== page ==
Homily February 14th, 2023

Tuesday of the Sixth Week in Ordinary Time – Mk 8:14-21

            In today’s Gospel we’re presented with a rather odd chain of events. While on the journey after meeting with the Pharisees, a trip which probably would have taken around six hours,[1] the disciples realized they had but one loaf. Jesus warns them about the “leaven of the Pharisees and the leaven of Herod,” which they mistakenly take as a reference to physical bread for eating, at which point Christ unloads a series of seven questions, of which only two the disciples give answers for. In order to understand this better, we can consider two things: first, the word used for the disciples’ action when they “concluded among themselves” what Jesus meant, and, second, the words that Jesus uses in His questions.

            First, we’re struck by how the disciples reach a conclusion that really has nothing to do with what Jesus says. He warns against the leaven of the Pharisees and of Herod, and given that leaven often had a negative connotation in Jewish thought, as it implies sinfulness, and no offering to the Lord in fire could have leaven in it, it would seem fairly clear that the meaning is symbolic.[2] It’s clear the disciples have no idea what it means, because they “concluded among themselves” that it meant the bread they had forgotten. That word for “concluded” dialogízomai means, properly speaking, to “go back-and-forth when evaluating. . . .  The term implies one confused mind interacting with other confused minds, each further reinforcing the original confusion.”[3] The worst part of all, is that rather than simply ask Jesus what He meant, they discuss it among themselves with Jesus right there. It would make sense, if they any questions, to ask the One who said it, since He’s right there! But they don’t.

            It’s no wonder, then, that when Christ follows this up with a number of questions, it seems almost to show His hurt at the fact that they really haven’t grasped anything at all yet. This leads us to our second point, the words Christ uses in His questions. There are three that particularly stand out: first, Christ twice asks, “Do you not understand?” That word understand, syníēmi, literally means, to put the pieces together, to synthesize and reach a final understanding.[4] Likewise, Christ twice asks if they remember what He had done, if they recall His miracles. Thirdly, He asks if their hearts “are hardened,” literally, unperceiving like stone: nothing makes it in; everything stays on the surface.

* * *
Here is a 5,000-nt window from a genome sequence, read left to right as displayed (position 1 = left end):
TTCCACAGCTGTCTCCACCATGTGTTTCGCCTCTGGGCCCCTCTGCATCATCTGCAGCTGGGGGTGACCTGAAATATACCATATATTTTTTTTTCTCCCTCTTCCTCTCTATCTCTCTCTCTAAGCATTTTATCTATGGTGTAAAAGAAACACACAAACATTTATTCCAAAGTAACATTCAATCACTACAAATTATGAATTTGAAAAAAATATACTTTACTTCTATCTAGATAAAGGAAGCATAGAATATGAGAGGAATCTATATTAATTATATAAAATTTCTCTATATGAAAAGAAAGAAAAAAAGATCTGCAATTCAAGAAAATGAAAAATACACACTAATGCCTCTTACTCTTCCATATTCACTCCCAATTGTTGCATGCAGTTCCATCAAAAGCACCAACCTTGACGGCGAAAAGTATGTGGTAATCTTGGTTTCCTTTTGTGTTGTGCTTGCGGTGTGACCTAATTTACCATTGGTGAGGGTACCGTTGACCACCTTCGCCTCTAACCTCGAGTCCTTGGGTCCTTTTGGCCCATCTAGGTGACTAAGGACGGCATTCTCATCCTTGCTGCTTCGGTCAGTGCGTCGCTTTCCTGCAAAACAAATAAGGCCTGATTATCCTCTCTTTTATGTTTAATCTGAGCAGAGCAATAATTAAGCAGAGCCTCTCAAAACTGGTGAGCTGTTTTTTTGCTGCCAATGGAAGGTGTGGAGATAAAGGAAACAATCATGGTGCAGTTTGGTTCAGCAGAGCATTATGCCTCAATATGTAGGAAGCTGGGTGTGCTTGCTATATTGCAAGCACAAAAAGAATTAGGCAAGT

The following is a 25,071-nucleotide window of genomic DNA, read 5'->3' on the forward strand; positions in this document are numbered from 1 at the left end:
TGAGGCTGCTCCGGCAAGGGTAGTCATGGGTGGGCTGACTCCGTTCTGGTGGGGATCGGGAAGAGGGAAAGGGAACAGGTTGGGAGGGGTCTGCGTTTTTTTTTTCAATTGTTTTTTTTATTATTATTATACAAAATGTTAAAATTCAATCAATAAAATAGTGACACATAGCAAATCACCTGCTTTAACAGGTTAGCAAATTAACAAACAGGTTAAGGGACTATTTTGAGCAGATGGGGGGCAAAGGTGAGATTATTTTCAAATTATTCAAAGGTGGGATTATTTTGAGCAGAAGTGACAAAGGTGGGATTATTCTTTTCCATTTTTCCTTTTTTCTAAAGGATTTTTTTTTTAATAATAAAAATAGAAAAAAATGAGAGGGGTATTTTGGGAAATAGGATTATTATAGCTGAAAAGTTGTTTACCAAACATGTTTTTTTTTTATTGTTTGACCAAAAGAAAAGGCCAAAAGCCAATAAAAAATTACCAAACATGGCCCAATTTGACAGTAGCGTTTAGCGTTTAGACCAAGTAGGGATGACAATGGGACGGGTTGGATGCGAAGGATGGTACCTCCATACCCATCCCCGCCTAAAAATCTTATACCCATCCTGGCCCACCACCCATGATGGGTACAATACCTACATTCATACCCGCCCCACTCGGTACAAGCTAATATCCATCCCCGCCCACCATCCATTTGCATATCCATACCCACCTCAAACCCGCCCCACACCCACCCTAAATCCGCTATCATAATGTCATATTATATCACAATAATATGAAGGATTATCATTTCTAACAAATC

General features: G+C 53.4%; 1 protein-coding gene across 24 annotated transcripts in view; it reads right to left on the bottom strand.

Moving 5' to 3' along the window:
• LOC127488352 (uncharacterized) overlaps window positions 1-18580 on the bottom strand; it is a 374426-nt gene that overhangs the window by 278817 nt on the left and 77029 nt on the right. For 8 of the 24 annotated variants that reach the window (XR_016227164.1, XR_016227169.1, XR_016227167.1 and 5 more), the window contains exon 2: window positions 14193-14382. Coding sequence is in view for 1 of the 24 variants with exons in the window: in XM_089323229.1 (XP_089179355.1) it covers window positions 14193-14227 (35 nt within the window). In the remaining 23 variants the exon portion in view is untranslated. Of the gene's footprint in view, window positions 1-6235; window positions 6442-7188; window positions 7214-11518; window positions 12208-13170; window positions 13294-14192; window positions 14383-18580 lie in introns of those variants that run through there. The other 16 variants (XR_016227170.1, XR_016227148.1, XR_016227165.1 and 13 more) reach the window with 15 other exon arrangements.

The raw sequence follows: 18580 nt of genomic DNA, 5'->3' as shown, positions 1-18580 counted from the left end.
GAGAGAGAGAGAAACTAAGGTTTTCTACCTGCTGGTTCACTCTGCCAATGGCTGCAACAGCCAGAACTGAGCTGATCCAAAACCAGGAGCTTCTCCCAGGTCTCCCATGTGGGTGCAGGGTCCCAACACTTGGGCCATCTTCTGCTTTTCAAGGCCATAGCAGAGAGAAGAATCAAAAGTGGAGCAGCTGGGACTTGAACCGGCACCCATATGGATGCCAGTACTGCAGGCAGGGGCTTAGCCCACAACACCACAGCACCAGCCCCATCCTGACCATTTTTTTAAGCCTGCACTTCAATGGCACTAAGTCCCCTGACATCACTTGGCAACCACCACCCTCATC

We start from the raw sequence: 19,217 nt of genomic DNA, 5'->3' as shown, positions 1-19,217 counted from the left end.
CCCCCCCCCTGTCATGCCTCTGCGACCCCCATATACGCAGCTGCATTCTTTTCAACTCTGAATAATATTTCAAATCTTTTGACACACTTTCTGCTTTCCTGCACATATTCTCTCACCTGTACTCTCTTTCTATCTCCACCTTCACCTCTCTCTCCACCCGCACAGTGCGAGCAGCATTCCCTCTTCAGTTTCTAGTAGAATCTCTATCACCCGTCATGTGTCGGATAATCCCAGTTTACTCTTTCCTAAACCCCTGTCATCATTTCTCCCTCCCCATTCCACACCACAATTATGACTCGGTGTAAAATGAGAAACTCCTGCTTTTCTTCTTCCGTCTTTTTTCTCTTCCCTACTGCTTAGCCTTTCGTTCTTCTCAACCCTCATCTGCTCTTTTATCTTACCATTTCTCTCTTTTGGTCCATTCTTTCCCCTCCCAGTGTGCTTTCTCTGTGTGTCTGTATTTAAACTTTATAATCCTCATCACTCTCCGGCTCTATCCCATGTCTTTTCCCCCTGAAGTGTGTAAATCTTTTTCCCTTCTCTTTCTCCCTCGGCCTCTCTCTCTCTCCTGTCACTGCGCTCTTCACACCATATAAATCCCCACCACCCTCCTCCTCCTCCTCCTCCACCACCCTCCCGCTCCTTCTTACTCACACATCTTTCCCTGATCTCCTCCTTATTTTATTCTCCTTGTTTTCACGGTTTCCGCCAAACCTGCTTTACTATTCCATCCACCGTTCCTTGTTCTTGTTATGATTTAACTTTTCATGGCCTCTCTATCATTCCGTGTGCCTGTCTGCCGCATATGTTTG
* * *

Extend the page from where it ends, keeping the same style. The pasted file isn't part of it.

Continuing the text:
Although we might find the response of the disciples to be rather ridiculous, in our own lives, often we answer Christ the same way. In the midst of challenges and difficulties, we simply complain or refuse to accept sufferings as loving opportunities to grow closer to God. In this, we can do three things: first, we can try to understand, as best we can, that everything works for the good of those who love God. This doesn’t mean that we will understand God’s will entirely; our job is to love and to do His will, and not necessarily understand it. However, we know that God wants our salvation, so we can try to put the pieces together and know that everything, down to the smallest, more annoying part, is part of God’s plan to bring me salvation. Second, we can remember the good things that God has given us in the past; in his letter James tells us: “All good giving and every perfect gift is from above, coming down from the Father of lights, with whom there is no alteration or shadow caused by change.” God is the same yesterday, today, and forever. If we can recall His past blessings, we can be assured that He will continue to provide for us. Lastly, we can open our hearts to love God, even in the midst of difficulties. Of course, when we don’t understand, we can always turn, not to ourselves, but to Christ, who wants us to draw closer to Him. Through the intercession of Mary, Mother of Faith, let’s ask for the grace to trust in Jesus, and to turn to Him in all our needs, seeking to love His will, even if we don’t understand it.

[1] Cf. The Pulpit Commentary.

[2] Cf. W. E. Vine, Reflections on Words of the New Testament, 107.

[3] HELPS Word-studies 1260 dialogízomai.

[4] HELPS Word-studies 4920 syníēmi.



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